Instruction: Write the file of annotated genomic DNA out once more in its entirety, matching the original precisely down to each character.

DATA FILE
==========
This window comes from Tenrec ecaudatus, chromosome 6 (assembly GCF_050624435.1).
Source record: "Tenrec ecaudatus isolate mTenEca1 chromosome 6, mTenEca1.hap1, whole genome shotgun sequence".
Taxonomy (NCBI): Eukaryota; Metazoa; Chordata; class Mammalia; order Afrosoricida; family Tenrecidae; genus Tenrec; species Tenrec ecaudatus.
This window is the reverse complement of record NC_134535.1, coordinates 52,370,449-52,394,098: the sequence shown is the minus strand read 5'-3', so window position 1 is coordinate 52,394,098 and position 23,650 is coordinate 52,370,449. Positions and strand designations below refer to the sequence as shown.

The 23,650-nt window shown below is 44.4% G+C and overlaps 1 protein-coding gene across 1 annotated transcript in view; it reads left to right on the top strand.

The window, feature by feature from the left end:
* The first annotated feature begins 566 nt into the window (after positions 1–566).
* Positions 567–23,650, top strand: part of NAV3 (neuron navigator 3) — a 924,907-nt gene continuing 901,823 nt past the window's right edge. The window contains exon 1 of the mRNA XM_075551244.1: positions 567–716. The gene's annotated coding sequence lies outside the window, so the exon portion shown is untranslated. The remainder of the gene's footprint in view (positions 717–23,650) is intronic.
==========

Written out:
This window comes from Tenrec ecaudatus, chromosome 6 (assembly GCF_050624435.1).
Source record: "Tenrec ecaudatus isolate mTenEca1 chromosome 6, mTenEca1.hap1, whole genome shotgun sequence".
Taxonomy (NCBI): Eukaryota; Metazoa; Chordata; class Mammalia; order Afrosoricida; family Tenrecidae; genus Tenrec; species Tenrec ecaudatus.
This window is the reverse complement of record NC_134535.1, coordinates 52,370,449-52,394,098: the sequence shown is the minus strand read 5'-3', so window position 1 is coordinate 52,394,098 and position 23,650 is coordinate 52,370,449. Positions and strand designations below refer to the sequence as shown.

The 23,650-nt window shown below is 44.4% G+C and overlaps 1 protein-coding gene across 1 annotated transcript in view; it reads left to right on the top strand.

The window, feature by feature from the left end:
* The first annotated feature begins 566 nt into the window (after positions 1–566).
* Positions 567–23,650, top strand: part of NAV3 (neuron navigator 3) — a 924,907-nt gene continuing 901,823 nt past the window's right edge. The window contains exon 1 of the mRNA XM_075551244.1: positions 567–716. The gene's annotated coding sequence lies outside the window, so the exon portion shown is untranslated. The remainder of the gene's footprint in view (positions 717–23,650) is intronic.